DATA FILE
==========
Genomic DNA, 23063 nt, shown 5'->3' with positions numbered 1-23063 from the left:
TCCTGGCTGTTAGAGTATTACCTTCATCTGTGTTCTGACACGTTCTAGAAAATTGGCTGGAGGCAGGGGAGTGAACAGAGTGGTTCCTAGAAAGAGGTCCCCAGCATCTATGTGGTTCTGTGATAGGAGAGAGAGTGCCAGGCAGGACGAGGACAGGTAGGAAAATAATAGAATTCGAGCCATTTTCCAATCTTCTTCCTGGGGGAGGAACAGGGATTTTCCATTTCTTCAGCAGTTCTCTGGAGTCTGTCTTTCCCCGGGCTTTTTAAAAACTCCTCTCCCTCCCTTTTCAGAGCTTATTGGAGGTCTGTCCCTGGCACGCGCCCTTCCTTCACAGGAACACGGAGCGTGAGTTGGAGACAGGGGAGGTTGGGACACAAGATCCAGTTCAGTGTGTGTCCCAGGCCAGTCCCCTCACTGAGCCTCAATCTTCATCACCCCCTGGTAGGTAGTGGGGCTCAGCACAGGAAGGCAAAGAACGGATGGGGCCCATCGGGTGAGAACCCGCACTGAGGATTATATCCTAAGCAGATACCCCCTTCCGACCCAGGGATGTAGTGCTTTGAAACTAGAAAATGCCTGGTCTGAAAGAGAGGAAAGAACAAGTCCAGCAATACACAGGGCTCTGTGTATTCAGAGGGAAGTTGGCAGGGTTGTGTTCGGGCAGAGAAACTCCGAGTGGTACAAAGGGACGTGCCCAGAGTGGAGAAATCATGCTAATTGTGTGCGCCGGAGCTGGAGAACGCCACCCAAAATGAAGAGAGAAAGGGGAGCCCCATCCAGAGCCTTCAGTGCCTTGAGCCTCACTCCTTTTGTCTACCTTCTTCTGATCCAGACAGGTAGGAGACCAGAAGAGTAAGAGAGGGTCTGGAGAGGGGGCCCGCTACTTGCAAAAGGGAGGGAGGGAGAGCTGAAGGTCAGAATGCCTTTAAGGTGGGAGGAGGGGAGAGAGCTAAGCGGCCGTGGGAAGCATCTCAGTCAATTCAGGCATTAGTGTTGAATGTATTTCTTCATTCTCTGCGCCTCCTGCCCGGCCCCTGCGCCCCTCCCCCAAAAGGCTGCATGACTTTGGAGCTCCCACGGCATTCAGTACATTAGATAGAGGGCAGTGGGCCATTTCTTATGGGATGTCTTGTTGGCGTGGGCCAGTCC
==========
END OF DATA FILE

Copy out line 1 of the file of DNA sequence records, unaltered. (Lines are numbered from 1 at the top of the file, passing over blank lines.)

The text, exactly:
Genomic DNA, 23063 nt, shown 5'->3' with positions numbered 1-23063 from the left: